The retelling of France's iconic but ill-fated queen, Marie Antoinette. From her betrothal and marriage to Louis XVI at 15 to her reign as queen at 19 and to the end of her reign as queen and ultimately the fall of Versailles.
Shy, sensitive April is the class virgin, torn between an illicit flirtation with her soccer coach Mr. B and an unrequited crush on sweet stoner Teddy. Emily, meanwhile, offers sexual ... See full summary »
George, a lonely and fatalistic teen who has made it all the way to his senior year without ever having done a real day of work, is befriended by Sally, a popular but complicated girl who recognizes in him a kindred spirit.
Written by Maya Arulpragasam (as Mathangi Arulpragasam) and Rye Rye (as Ryeisha Berrain)
Performed by Rye Rye featuring Maya Arulpragasam (as M.I.A.)
Courtesy of Interscope Records
Under license from Universal Music Enterprises M.I.A. appears courtesy of XL Recordings Limited See more »
Awful. There was just no real point in telling this uninteresting story.
Several years ago, a group of Los Angeles teenagers learned that they could easily break into the homes of celebrities, keeping tabs on their comings and goings online. This is their story, as told by Sofia Coppola. Coppola is one of my favorite modern directors. Her previous four films are generally about ennui-filled lives, and I can see what attracted her to this story about these vapid social media- and celebrity-obsessed kids feeding off the even more vapid celebrities (they even pick the most awful celebrities imaginable to victimize, like Paris Hilton, Lindsay Lohan and Megan Fox), but, in all honesty, this story just has no conflict whatsoever, and the little jackass teenagers who are at its center are so painfully uninteresting that, after spending half an hour with them, I really wanted to walk out of the theater. To boot, the plot is repetitive as Hell - teenagers break into house, teenagers steal baubles, teenagers drive away like idiots singing along with rap songs, teenagers do drugs, teenagers go out dancing. The film goes through this cycle like six times before the cops finally arrest them. The film is sometimes well shot (it was the last film shot by master cinematographer Henry Savides), and there's at least one killer sequence where the two main teens (Katie Chang and Israel Broussard) rob a glass house where it's shot from quite a distance (it's perhaps reminiscent of the glass apartments from Tati's Playtime - I don't know if Coppola had that in mind). The most recognizable stars in it are Harry Potter's Emma Watson and Leslie Mann, who plays her mom. I'd actually call this the worst film I've seen so far from 2013.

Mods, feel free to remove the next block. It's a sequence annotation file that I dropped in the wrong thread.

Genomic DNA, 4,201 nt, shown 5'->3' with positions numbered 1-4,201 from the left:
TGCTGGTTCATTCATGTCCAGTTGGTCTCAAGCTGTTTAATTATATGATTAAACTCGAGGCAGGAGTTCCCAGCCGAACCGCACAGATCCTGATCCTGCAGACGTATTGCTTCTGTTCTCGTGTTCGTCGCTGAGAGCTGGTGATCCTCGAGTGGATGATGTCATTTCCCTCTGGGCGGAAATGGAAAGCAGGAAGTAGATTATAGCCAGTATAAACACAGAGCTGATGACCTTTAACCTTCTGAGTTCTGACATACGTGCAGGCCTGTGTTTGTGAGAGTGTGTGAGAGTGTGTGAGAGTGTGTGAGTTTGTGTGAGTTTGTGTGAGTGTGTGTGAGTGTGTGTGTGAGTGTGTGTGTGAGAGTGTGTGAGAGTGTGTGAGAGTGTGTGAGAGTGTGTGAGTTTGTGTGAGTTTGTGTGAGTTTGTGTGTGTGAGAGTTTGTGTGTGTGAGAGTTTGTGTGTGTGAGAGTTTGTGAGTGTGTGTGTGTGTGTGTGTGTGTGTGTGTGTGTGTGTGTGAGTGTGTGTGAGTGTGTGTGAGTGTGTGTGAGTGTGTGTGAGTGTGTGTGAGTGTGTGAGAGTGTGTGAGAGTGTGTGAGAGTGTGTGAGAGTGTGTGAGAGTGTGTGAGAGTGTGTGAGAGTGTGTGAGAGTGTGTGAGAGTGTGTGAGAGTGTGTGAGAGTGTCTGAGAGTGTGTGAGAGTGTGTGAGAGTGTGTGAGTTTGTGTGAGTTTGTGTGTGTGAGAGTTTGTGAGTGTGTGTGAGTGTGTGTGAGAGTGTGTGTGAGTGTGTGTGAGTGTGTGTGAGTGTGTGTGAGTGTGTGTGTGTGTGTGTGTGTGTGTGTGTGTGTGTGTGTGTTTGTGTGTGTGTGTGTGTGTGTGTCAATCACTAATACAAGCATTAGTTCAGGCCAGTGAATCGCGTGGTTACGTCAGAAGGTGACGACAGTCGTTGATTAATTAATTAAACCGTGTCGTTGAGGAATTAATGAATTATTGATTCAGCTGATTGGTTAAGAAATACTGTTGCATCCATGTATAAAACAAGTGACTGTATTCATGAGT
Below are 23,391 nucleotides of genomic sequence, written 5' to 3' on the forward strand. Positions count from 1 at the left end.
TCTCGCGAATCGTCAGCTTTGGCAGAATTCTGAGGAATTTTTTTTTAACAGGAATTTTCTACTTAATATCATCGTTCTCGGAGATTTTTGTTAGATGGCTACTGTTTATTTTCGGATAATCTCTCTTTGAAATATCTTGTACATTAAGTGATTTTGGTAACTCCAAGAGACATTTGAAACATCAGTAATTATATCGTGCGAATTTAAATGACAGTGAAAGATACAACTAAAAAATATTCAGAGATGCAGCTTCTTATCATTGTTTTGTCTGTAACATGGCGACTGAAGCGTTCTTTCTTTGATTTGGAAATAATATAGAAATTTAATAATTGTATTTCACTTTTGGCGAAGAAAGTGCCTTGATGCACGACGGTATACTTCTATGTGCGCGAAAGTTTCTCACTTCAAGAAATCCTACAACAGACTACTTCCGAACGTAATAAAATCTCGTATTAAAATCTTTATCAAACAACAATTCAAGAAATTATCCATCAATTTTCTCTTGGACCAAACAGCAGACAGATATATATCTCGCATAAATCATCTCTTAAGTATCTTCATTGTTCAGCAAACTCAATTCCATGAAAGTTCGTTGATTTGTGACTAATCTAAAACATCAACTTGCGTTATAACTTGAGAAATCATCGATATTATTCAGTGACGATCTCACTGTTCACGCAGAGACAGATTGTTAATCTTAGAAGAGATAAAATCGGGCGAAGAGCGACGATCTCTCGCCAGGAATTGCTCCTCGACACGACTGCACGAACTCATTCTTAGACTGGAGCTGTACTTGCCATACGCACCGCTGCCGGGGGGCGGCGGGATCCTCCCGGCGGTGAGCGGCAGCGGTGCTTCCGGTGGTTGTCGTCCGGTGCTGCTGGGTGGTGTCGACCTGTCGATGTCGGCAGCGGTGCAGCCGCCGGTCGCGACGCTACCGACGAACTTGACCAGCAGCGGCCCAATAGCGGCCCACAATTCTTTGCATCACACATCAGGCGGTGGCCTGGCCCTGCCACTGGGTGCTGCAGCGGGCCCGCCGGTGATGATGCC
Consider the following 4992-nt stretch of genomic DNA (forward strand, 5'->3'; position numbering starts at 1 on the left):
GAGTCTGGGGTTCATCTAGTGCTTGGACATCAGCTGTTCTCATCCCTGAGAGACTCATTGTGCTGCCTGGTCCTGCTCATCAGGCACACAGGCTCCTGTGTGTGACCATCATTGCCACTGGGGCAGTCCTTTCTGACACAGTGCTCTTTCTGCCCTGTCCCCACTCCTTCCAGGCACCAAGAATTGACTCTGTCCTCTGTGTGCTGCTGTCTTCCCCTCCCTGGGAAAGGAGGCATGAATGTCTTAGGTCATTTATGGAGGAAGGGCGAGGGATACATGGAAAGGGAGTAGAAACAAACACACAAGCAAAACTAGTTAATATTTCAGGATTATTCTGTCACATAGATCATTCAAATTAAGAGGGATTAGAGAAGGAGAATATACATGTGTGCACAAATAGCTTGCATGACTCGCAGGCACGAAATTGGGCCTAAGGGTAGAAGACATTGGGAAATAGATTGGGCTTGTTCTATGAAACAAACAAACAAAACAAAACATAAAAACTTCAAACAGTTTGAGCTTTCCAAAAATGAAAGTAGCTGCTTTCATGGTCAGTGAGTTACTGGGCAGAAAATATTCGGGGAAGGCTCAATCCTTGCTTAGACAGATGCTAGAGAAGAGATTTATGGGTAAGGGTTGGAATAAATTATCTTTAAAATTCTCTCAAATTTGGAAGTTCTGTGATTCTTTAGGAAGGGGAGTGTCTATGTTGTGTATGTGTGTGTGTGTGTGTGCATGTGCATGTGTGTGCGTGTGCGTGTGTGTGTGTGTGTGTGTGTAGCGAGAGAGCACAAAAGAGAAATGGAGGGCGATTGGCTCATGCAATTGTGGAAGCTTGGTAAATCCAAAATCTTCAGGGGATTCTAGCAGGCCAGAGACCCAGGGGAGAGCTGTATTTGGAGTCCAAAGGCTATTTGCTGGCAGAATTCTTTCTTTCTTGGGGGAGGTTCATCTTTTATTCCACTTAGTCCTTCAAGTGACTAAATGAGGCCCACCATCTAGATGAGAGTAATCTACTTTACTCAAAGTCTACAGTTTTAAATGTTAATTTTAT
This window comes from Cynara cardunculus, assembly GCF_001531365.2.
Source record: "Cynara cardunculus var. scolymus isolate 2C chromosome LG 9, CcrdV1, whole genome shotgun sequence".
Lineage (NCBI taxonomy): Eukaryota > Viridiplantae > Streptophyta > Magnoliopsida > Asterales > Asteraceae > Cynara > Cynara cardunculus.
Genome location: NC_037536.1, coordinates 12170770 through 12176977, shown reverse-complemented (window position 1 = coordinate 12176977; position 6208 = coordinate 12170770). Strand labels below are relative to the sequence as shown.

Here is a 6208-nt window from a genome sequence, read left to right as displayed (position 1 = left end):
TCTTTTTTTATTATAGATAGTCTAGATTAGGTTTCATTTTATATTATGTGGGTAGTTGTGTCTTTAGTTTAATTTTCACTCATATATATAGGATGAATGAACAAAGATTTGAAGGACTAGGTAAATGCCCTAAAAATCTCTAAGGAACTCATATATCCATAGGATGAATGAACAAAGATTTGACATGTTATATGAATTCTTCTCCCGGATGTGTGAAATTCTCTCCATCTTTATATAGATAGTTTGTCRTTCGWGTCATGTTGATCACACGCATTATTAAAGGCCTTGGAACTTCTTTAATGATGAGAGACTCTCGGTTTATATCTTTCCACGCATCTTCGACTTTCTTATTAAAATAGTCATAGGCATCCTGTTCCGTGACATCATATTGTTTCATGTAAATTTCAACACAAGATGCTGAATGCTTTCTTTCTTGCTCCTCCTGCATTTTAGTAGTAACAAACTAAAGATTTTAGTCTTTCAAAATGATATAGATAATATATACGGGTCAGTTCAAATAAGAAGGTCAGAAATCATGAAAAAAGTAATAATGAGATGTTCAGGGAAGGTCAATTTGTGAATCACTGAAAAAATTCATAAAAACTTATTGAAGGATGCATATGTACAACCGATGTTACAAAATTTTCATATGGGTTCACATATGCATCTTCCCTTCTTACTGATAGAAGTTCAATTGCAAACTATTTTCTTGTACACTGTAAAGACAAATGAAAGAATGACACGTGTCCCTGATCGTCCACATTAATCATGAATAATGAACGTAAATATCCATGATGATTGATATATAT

143 of 186 people found this review helpful.
Was this review helpful to you?